What to Eat and What Not to Eat During Your Period
During that time of the month, women can get more stressed out and suffer from mood swings. By eating the right foods and avoiding the wrong ones, you can help reduce stress, and stay bright and breezy. In this article, you will discover great nutritional tips on what to eat, and what to avoid, during your period.
The high fiber content in beans and peas helps reduce congestion and cramps. Since you’ll be going to the bathroom more often, the body can get rid of excess liquid. Extra fiber also helps reduce constipation and diarrhea. Legumes also contain high levels of the vitamin B complex, which prevents cramps and fatigue at that time of the month. If you get more gas when you eat beans, eat them in small quantities to begin with and increase this amount slowly over time.
Green vegetables are rich in calcium, magnesium and potassium, and relieve and help prevent menstrual pains. These minerals can help ease tensions and relax you. Green vegetables also help with irritability and contain high quantities of vitamin K, which is needed to prevent excessive bleeding and clot the blood.
Omega-3 fatty acids
A group of substances that are involved in muscular contraction and menstrual pain is called prostaglandins. They are substances similar to hormones which can be combatted with omega-3 fatty acids, which are found in salmon, nuts and flax seed. A study performed in 1995 in the European Journal of Clinical Nutrition showed that women whose diets contained more omega-3 fatty acids, and were lower in other fats, had fewer symptoms before and during their period.
A report from the Grand Forks Human Nutrition Research Centre, USA, stated that young women that consumed small amounts of manganese had an increase in blood flow of up to 50%. Women are therefore recommended to increase the amount of manganese in their diets. Fruit is rich in manganese, but pineapple contains the most. Pineapple also contains bromelian, an enzyme that it is thought to relax the muscles and prevent menstrual cramps.
Tea contains manganese, though women should avoid caffeinated tea, which can worsen symptoms. Ginger tea can be useful to prevent nausea and abdominal bloating. Chamomile tea also has anti-spasmodic qualities and can help relieve tension, anxiety and irritability.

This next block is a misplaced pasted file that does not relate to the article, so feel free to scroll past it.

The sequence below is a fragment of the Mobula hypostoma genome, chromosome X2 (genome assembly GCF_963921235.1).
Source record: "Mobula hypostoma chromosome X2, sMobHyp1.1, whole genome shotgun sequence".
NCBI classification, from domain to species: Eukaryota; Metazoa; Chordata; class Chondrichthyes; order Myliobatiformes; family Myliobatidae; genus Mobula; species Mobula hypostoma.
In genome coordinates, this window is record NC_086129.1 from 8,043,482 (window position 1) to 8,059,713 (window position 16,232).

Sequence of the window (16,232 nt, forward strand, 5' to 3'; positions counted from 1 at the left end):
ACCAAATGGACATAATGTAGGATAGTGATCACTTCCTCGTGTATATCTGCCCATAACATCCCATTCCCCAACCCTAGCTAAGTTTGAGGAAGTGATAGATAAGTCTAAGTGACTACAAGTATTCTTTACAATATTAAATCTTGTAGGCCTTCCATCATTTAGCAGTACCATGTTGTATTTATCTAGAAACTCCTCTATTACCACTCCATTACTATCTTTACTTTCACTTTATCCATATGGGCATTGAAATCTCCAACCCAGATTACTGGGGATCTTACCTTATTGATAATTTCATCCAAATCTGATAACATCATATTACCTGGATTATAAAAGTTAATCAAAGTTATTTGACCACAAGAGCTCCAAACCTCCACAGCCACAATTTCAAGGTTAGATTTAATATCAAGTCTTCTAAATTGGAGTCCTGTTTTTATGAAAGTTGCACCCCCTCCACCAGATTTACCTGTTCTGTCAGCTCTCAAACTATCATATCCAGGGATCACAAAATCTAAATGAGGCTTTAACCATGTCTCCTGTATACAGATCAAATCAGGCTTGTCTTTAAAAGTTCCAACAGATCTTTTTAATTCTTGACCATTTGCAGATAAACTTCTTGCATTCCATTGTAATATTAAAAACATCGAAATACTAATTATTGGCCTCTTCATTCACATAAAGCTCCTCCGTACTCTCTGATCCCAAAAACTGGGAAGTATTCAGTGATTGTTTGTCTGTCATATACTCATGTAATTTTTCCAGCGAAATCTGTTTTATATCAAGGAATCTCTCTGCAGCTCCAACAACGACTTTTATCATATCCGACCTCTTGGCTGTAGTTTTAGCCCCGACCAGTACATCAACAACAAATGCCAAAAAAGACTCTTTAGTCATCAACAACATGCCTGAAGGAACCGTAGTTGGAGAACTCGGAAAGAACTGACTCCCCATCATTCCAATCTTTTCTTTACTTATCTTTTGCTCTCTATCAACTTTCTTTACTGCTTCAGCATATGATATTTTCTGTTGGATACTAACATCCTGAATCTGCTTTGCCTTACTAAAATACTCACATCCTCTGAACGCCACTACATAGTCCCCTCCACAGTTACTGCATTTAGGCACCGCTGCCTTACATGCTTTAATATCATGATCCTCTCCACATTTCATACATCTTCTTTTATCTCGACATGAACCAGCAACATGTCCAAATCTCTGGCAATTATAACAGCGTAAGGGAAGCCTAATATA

Water retention is one of the main causes of congestive symptoms like cramps, which cause sharp pains. One of the best ways to reduce water retention, though it might seem contradictory, is to drink enough water. If a woman doesn´t drink enough, her body has to compensate for the deficiency by retaining additional water.
A study carried out by British doctors showed that eating small amounts of carbohydrates every three hours and before bed can help combat premenstrual syndrome in 70% of women. Grains also provide us with a lot of magnesium, which reduces neuromuscular tension. Whole grains also contain B complex vitamins and vitamin E, which helps reduce fatigue and depression.
Yogurt contains live cultures and active bacteria which promote healthy digestion. Yogurt is also a good source of calcium and consuming twice the average amount of calcium that women take in every day (1300 milligrams, instead of 600) appears to relieve menstrual discomfort. However, since meat and dairy products contain arachidonic acid, which increases the production of prostaglandins, which in turn cause cramps, women are better off opting for non-dairy sources of calcium, such as broccoli, kale, tinned salmon and foods fortified with calcium, such as cereal and juices.
Foods you should avoid during menstruation
Avoid caffeine and products like chocolate, sodas, tea and coffee during the menstrual cycle. Caffeine narrows the blood vessels and dehydrates the body, which can cause headaches and may increase anxiety during your period.
Reducing how much sodium you consume can help with water retention and bloating. It´s best to avoid canned foods, processed foods, like cold meats and cheeses, soy sauce, etc., and any packaged food that contains 200 mg or more sodium per portion.
Fatty foods like meat, whole dairy products, fried foods and oils increase estrogen levels. All types of fat, from both animal and vegetable, increase estrogen levels. Maintaining stable estrogen levels means that the changes in the uterus aren’t as dramatic, reducing cramps and pain.
Refined sugar increases and then blocks the amount sugar in the blood, making us lethargic and grumpy. Avoid eating too much sugar. Try to eat fewer pastries, sweets, cereals at breakfast time and white flour, all of which your body quickly turns into sugar. Try to eat small, regular meals during the day, instead of three large meals, and you´ll have more balanced blood sugar levels, and better moods.